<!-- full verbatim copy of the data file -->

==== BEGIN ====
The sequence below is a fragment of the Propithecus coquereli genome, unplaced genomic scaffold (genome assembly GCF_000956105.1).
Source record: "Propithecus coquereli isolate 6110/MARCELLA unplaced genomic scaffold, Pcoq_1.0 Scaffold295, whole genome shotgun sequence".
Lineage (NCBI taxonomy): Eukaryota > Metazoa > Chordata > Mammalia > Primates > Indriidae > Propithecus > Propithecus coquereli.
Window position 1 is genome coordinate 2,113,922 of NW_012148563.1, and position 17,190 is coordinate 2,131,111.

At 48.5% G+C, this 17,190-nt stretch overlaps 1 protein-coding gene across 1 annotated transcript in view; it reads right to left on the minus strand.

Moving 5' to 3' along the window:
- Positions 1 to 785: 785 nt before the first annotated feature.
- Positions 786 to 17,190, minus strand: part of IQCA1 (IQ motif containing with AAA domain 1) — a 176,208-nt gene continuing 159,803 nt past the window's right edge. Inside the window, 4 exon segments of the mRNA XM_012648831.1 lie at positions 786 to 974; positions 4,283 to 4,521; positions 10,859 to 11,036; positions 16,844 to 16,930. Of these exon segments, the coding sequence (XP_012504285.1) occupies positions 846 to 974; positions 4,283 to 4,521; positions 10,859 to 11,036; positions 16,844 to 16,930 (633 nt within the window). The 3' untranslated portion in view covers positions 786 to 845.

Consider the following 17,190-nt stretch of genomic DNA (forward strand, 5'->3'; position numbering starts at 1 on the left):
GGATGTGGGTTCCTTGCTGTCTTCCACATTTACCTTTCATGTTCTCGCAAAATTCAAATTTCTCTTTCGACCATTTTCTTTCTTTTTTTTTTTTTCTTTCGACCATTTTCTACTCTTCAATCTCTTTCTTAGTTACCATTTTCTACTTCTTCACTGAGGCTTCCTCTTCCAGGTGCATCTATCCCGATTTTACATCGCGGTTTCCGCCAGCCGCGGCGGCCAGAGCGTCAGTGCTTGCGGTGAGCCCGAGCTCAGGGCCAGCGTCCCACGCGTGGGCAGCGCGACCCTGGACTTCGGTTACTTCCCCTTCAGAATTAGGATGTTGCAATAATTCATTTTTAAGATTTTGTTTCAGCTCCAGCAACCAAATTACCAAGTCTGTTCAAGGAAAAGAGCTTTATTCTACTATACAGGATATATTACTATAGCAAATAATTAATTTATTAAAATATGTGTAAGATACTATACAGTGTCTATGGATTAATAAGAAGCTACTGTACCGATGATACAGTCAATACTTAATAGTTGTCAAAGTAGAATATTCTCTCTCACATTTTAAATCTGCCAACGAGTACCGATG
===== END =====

The sequence below is a fragment of the Propithecus coquereli genome, unplaced genomic scaffold (genome assembly GCF_000956105.1).
Source record: "Propithecus coquereli isolate 6110/MARCELLA unplaced genomic scaffold, Pcoq_1.0 Scaffold295, whole genome shotgun sequence".
Lineage (NCBI taxonomy): Eukaryota > Metazoa > Chordata > Mammalia > Primates > Indriidae > Propithecus > Propithecus coquereli.
Window position 1 is genome coordinate 2,113,922 of NW_012148563.1, and position 17,190 is coordinate 2,131,111.

At 48.5% G+C, this 17,190-nt stretch overlaps 1 protein-coding gene across 1 annotated transcript in view; it reads right to left on the minus strand.

Moving 5' to 3' along the window:
- Positions 1 to 785: 785 nt before the first annotated feature.
- Positions 786 to 17,190, minus strand: part of IQCA1 (IQ motif containing with AAA domain 1) — a 176,208-nt gene continuing 159,803 nt past the window's right edge. Inside the window, 4 exon segments of the mRNA XM_012648831.1 lie at positions 786 to 974; positions 4,283 to 4,521; positions 10,859 to 11,036; positions 16,844 to 16,930. Of these exon segments, the coding sequence (XP_012504285.1) occupies positions 846 to 974; positions 4,283 to 4,521; positions 10,859 to 11,036; positions 16,844 to 16,930 (633 nt within the window). The 3' untranslated portion in view covers positions 786 to 845.

Consider the following 17,190-nt stretch of genomic DNA (forward strand, 5'->3'; position numbering starts at 1 on the left):
GGATGTGGGTTCCTTGCTGTCTTCCACATTTACCTTTCATGTTCTCGCAAAATTCAAATTTCTCTTTCGACCATTTTCTTTCTTTTTTTTTTTTTCTTTCGACCATTTTCTACTCTTCAATCTCTTTCTTAGTTACCATTTTCTACTTCTTCACTGAGGCTTCCTCTTCCAGGTGCATCTATCCCGATTTTACATCGCGGTTTCCGCCAGCCGCGGCGGCCAGAGCGTCAGTGCTTGCGGTGAGCCCGAGCTCAGGGCCAGCGTCCCACGCGTGGGCAGCGCGACCCTGGACTTCGGTTACTTCCCCTTCAGAATTAGGATGTTGCAATAATTCATTTTTAAGATTTTGTTTCAGCTCCAGCAACCAAATTACCAAGTCTGTTCAAGGAAAAGAGCTTTATTCTACTATACAGGATATATTACTATAGCAAATAATTAATTTATTAAAATATGTGTAAGATACTATACAGTGTCTATGGATTAATAAGAAGCTACTGTACCGATGATACAGTCAATACTTAATAGTTGTCAAAGTAGAATATTCTCTCTCACATTTTAAATCTGCCAACGAGTACCGATG